CAN B’MORE’S EMPTY OFFICES BECOME HOMES?: Office space in downtown Baltimore has a 20% vacancy rate and landlords there face competition from newer office space elsewhere in the city. Developers and brokers said plenty of those downtown buildings could be converted into homes, but these projects aren’t easy. Giacomo Bologa/The Baltimore Sun

ADVOCATES OF GENDER-AFFIRMING BILL SAY IT COULD SAVE LIVES: Advocates call passage of the Trans Health Equity Act by both chambers a victory that could save the lives of transgender community members. The bill would require Maryland Medicaid to cover gender-affirming care and procedures for transgender patients. The legislation does not change the state’s existing Medicaid policy of not operating on transgender youth. John-John Williams IV/The Baltimore Banner

CARROLL CO. PASSES OPERATING BUDGET WITH $24 MILLION INCREASE: Carroll County’s director of management and budget, Ted Zaleski, on Thursday presented a recommended $525.3 million county operating budget for fiscal 2024, which starts July 1. The Board of Carroll County Commissioners unanimously adopted the recommended budget, which is an increase of $24 million over the current fiscal 2023 operating budget approved last May. Sherry Greenfield/Carroll County Times

MAN PLEADS GUILTY TO TRYING TO BLACKMAIL ALDERMAN, THREATENING FAMILY: An Annapolis man who attempted to blackmail Ward 6 Alderman DaJuan Gay and threatened the politician’s family pleaded guilty Thursday to one count of extortion in Circuit Court. Accepting responsibility for a felony charge that carries a maximum prison sentence of 10 years, Omaryan White had all of a five-year prison sentence suspended, except for time served — in White’s case, nine days — and three years of supervised probation. Luke Parker/ Capital Gazette

COMMENTARY: SHIFT THE BURDEN OF PROOF TO SCHOOLS, PARENT ARGUE: Families of students with Down syndrome and other intellectual disabilities say the burden of proof should be shifted from them to the schools that want to send their children to a different school or spend the day in a segregated classroom. Despite decades of research showing that inclusion in general education classrooms leads to better academic and long–term outcomes, only 18% of Maryland students with intellectual disabilities are included in general education classrooms 80% or more of the day. Liz Zogby/Maryland Reporter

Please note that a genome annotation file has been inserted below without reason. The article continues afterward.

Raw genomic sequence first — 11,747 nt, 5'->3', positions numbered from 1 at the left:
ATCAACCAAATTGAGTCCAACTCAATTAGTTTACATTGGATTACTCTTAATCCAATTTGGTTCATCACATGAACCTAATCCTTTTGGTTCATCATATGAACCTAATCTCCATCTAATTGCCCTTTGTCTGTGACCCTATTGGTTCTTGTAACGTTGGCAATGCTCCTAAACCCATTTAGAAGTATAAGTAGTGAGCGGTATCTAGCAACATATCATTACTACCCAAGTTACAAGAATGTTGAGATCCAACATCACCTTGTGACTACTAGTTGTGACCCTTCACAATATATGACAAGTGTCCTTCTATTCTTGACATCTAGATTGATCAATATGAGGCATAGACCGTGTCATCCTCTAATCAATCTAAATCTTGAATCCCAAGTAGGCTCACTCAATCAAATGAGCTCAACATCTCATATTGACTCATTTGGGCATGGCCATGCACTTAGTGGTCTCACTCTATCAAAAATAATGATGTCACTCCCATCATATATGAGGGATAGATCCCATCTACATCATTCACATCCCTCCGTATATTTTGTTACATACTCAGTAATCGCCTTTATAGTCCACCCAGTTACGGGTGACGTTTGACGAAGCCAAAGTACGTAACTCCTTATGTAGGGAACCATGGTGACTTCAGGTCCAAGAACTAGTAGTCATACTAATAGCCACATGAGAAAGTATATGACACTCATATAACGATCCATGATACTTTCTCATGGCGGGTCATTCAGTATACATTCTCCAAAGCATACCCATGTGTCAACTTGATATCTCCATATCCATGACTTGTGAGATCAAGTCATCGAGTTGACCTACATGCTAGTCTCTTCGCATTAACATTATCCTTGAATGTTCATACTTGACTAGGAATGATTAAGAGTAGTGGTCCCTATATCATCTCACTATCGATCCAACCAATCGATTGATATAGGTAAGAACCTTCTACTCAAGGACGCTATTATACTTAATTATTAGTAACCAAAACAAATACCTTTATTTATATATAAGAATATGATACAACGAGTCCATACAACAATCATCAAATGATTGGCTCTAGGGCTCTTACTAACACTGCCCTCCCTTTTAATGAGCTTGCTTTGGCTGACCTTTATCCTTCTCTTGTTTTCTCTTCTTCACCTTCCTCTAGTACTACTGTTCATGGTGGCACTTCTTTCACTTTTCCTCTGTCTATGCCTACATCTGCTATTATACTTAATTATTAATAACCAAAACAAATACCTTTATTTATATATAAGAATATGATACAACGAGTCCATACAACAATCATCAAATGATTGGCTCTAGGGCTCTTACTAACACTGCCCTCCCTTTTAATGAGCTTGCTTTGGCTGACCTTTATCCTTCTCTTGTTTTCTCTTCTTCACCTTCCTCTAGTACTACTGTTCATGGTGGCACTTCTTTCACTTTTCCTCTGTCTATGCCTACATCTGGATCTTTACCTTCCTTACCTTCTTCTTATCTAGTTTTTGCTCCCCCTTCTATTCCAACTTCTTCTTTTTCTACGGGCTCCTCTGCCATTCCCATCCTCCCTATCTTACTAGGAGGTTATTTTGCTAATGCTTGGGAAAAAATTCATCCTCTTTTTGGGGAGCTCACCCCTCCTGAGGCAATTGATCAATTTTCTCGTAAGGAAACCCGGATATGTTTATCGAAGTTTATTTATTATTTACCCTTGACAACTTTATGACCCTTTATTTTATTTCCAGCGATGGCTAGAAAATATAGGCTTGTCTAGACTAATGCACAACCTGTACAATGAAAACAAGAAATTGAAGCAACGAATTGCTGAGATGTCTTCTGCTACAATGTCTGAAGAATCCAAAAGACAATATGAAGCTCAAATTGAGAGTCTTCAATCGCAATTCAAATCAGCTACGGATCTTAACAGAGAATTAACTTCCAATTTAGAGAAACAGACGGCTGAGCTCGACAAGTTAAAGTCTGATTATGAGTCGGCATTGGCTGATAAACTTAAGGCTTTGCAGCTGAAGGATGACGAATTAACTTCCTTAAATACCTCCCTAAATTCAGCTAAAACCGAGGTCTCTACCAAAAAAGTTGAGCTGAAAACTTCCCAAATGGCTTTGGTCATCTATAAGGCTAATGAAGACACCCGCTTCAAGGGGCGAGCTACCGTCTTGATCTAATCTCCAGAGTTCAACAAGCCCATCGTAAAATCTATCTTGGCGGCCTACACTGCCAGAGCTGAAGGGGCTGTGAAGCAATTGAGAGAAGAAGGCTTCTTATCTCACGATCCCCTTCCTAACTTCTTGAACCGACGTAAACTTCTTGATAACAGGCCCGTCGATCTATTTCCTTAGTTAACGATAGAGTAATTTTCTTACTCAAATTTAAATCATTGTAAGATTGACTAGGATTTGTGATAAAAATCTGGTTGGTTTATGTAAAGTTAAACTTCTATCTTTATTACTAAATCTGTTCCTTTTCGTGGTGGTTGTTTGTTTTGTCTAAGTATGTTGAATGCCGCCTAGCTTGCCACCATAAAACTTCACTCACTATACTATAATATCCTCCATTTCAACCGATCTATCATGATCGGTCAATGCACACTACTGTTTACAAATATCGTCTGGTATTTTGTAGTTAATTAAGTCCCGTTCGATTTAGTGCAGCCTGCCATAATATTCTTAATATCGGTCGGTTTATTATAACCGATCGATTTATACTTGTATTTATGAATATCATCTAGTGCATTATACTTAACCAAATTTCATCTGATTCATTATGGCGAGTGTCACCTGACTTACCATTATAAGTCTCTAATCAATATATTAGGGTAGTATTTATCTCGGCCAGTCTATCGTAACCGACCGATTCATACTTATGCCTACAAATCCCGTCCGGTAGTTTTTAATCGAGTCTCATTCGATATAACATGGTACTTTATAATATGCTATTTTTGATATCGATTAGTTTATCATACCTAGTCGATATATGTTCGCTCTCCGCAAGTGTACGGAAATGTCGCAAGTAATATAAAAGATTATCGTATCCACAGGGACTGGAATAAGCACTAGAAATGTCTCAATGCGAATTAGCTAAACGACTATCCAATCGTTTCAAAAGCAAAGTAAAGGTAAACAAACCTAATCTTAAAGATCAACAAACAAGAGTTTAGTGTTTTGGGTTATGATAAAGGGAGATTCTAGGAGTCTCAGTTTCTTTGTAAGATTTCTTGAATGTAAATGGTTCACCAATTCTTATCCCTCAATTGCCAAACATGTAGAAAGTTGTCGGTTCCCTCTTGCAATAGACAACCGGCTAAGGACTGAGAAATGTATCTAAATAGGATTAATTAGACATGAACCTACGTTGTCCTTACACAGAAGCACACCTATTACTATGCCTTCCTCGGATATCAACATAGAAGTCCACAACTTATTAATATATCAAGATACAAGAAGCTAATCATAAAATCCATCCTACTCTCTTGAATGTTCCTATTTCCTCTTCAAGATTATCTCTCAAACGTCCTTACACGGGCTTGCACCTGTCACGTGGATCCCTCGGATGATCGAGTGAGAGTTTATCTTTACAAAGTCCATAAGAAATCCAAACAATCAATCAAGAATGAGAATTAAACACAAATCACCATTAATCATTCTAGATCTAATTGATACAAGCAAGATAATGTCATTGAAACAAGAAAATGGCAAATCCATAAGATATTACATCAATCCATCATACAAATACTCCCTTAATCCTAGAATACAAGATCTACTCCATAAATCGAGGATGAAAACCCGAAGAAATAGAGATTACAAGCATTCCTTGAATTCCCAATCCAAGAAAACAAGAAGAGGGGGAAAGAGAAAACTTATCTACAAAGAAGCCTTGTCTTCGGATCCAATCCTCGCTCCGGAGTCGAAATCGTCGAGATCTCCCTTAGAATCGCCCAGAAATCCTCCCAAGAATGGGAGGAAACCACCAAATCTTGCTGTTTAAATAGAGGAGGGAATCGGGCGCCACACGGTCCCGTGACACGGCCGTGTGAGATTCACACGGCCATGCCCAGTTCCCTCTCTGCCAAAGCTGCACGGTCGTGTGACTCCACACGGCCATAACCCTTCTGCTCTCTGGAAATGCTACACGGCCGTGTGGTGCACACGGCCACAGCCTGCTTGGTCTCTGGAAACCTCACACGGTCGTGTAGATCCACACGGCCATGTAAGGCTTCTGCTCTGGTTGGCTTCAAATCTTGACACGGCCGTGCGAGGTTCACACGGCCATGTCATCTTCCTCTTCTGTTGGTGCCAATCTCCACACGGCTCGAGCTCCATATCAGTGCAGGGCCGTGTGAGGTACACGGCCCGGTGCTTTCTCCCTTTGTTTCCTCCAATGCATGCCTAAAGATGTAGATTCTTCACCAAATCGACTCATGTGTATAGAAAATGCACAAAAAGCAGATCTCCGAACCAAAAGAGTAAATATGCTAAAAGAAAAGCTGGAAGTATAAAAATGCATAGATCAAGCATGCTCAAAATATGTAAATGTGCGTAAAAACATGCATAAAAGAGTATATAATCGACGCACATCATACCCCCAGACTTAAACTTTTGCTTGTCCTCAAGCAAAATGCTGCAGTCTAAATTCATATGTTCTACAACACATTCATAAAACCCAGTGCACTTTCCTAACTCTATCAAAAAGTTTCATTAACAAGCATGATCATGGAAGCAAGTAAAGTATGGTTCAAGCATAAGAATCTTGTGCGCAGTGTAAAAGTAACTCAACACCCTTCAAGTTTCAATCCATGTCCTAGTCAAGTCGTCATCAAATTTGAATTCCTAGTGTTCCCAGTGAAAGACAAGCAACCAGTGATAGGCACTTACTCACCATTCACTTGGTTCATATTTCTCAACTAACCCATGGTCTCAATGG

COMMENTARY: HOW TO HELP THE BAY: Recent reports on the current overall health of the Chesapeake Bay are not good. The recently released Chesapeake Bay Foundation’s 2022 State of the Bay Report gave the overall health of the Bay a D+ grade. The Delmarva Fisheries Association Below has several recommendations on opportunities to help improve the Bay’s overall health. Captain Rob Newberry/Maryland Matters

COMMENTARY: BALTIMORE POISED FOR BREAKTHROUGH WITH TECH START-UPS:  Baltimore entrepreneurs are well-positioned for a breakthrough on tech startups, despite challenges nationwide from events such as the SVB crisis, says Jamie McDonald, chief executive officer of UpSurge, which is focused on making Baltimore the country’s first  “equitech city.” Jamie McDonald/The Baltimore Banner

About The Author

Regina Holmes

Contributing editor Regina Holmes has worked as a journalist for over 30 years. She was an assistant business editor at the Miami Herald and an assistant city editor at Newsday in New York City, where she helped supervise coverage of 9/11, anthrax attacks and the August 2003 Northeast Blackout. As an assistant managing editor of the Baltimore Examiner, she helped launch the free tabloid in 2006. Before joining Maryland Reporter, she was the managing editor for Washington, D.C.-based Talk Media News, where she supervised digital, radio and video production of news reports for over 400 radio stations. The Baltimore native is a graduate of Vassar College and Columbia University Graduate School of Journalism.